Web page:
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Java, Java, Java: Object-Oriented Problem Solving, 2022E

Section 3.4 Retrieving Information from an Object

The modifications we’ve made to the OneRowNim class allow us to set the instance variables of a OneRowNim object with a constructor, but there is no way for us to retrieve their values other than to use the report() method to write a message to the console. We will want to be able to ask a OneRowNim object to provide us with the number of sticks remaining and who plays next when we develop a graphical user interface for OneRowNim in the next chapter. We declared nSticks and player as private variables, so we cannot access them directly. Therefore, we will need accessor methods to get the values of each of the instance variables. Consider the following method definitions:
public int getSticks()
{   return nSticks;
public int getPlayer()
{   return player;
A method’s Result Type or Return Type is specified just in front of the MethodName. We want the two methods to return int values that represent OneRowNim’s instance variables. Therefore, their result types are both declared int.
Many methods that return a value do a computation rather than simply returning the value of an instance variable. For example, suppose we wish to define a method for the OneRowNim class that will notify the user of an instance of the class whether the game is over. Thus we want a method that, when called, returns a true or false value depending on whether or not all the sticks have been taken. We can name this method gameOver() and give it a boolean result type. This method should return true when the instance variable nSticks no longer contains a positive int value. Thus we can define:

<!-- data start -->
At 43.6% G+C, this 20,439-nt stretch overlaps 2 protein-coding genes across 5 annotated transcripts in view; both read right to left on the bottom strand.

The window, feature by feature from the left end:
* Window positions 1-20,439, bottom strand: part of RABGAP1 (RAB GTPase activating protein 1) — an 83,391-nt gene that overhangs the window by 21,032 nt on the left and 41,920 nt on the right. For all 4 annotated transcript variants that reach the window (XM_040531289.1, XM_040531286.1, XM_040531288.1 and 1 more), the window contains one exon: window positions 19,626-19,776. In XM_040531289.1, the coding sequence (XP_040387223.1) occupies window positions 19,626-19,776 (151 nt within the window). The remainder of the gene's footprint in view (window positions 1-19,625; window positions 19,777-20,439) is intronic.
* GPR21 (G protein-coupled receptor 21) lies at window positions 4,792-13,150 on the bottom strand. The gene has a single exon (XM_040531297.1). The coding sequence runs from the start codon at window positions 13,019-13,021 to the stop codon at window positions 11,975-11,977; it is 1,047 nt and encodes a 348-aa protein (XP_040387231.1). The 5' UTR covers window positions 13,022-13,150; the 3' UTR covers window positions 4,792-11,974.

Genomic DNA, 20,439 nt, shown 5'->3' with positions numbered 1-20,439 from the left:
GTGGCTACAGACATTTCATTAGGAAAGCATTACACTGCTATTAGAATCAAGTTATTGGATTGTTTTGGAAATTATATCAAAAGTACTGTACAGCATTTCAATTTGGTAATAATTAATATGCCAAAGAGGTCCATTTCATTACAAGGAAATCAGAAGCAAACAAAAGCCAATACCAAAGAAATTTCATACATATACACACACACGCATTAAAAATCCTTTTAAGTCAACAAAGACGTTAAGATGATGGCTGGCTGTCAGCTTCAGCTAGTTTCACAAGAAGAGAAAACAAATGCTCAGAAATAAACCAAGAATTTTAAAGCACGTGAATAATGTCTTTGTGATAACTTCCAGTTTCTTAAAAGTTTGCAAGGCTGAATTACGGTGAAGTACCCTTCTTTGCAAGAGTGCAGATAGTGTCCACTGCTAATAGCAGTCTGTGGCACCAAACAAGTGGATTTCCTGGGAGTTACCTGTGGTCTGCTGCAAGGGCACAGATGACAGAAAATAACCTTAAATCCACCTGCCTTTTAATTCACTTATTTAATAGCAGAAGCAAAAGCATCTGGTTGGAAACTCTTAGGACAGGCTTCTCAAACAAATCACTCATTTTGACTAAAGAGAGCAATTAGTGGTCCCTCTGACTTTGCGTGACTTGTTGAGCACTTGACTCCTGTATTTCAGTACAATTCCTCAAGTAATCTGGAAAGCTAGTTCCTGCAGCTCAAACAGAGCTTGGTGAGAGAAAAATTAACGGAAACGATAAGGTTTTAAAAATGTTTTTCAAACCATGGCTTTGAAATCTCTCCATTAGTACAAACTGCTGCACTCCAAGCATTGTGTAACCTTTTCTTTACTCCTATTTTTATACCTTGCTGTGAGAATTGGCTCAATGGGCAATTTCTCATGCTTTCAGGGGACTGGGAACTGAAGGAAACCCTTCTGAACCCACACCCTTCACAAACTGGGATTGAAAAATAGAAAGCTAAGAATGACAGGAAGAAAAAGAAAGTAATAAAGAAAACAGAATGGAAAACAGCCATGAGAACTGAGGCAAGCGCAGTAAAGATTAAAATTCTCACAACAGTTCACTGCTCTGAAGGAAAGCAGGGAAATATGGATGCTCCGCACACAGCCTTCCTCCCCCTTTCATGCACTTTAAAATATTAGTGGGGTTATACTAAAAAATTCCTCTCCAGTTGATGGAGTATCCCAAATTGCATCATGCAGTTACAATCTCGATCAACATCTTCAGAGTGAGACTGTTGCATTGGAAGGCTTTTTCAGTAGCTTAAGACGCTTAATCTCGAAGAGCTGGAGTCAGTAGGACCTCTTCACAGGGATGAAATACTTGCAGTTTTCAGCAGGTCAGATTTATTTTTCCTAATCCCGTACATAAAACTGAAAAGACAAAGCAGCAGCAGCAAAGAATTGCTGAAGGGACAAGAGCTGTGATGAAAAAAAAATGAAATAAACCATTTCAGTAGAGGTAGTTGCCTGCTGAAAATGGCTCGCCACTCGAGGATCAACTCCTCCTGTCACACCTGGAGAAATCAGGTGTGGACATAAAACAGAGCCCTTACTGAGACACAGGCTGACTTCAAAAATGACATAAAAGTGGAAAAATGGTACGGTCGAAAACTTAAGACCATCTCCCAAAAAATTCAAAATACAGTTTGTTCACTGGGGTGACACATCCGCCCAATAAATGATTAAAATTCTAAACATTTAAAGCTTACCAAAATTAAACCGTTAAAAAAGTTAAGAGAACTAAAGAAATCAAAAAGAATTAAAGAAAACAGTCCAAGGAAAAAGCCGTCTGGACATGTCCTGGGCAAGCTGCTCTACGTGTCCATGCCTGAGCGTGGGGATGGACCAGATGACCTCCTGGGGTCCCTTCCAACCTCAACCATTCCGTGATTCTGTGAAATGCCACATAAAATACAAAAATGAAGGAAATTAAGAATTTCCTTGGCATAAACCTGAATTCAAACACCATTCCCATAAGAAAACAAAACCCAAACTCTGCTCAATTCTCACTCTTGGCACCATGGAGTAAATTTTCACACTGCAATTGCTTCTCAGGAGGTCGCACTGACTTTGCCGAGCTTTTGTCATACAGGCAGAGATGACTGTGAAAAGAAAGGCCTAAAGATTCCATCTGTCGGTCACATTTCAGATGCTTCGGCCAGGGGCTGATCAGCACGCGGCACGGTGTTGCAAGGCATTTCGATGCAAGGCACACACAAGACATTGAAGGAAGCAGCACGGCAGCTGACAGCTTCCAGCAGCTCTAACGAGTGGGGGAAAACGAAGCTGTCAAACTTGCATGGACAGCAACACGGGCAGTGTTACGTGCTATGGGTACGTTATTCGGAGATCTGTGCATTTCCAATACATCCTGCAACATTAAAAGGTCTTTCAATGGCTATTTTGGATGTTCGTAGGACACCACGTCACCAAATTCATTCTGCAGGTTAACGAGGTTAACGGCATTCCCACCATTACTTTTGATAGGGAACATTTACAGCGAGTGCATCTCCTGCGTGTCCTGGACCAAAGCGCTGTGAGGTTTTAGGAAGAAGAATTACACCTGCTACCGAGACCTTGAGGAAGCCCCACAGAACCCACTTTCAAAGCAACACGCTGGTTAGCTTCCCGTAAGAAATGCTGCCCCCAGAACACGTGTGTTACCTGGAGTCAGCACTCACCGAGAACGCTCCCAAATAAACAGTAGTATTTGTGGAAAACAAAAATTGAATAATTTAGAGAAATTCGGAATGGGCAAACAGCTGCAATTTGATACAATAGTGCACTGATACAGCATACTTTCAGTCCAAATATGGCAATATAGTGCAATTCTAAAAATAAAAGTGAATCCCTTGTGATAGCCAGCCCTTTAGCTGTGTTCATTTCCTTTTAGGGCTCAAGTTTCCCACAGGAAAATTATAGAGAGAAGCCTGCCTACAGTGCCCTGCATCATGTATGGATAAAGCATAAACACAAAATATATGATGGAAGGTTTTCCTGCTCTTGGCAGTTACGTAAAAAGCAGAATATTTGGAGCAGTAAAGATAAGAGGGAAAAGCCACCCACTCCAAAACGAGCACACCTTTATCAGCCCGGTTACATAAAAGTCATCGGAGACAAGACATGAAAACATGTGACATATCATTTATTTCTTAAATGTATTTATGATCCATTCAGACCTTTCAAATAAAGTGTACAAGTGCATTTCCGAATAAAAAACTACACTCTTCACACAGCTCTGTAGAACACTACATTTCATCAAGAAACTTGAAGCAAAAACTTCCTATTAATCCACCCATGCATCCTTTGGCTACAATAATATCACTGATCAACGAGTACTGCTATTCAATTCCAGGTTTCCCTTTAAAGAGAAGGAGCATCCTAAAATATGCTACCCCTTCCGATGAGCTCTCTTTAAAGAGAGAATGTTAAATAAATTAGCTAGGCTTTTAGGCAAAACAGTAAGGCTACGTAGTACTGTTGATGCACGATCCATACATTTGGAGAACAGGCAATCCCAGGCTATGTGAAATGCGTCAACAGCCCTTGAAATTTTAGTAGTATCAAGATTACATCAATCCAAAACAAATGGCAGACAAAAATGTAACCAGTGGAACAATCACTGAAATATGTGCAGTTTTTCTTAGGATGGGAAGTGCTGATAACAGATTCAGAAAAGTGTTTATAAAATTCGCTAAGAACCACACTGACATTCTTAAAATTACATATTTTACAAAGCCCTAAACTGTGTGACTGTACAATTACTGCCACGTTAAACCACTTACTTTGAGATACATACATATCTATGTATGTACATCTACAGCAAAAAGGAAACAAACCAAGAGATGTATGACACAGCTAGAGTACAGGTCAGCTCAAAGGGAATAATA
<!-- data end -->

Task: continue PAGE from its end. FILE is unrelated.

public boolean gameOver()
{   return (nSticks <= 0);
The expression (nSticks <= 0) evaluates to a false value if nSticks stores a positive value and it evaluates to true otherwise. Thus the value returned is precisely what is required.

Subsection 3.4.1 Invoking a Method That Returns a Value

When we invoke a method that returns a value, the invocation expression takes on, or is replaced by, the value that is returned. For example, if we execute the statements
OneRowNim game1 = new OneRowNim(11);
int sticksLeft = game1.getSticks();
the expression game1.getSticks() will take on the value 11 after the getSticks() method is finished executing. At that point, the second statement above can be treated as if expression game1.getSticks() is replaced with the value 11, which is assigned to sticksLeft. In effect, the second statement is equivalent to the following statement:
int sticksLeft = 11;
We can use a value returned by a method call the same way we use a literal value of the same type. It can be assigned to variables, be part of a numerical expression, or be an argument of another method. All of the following statements involve valid calls of methods that return values:
int fewerSticks = game1.getSticks() - 1;
boolean done = game1.gameOver();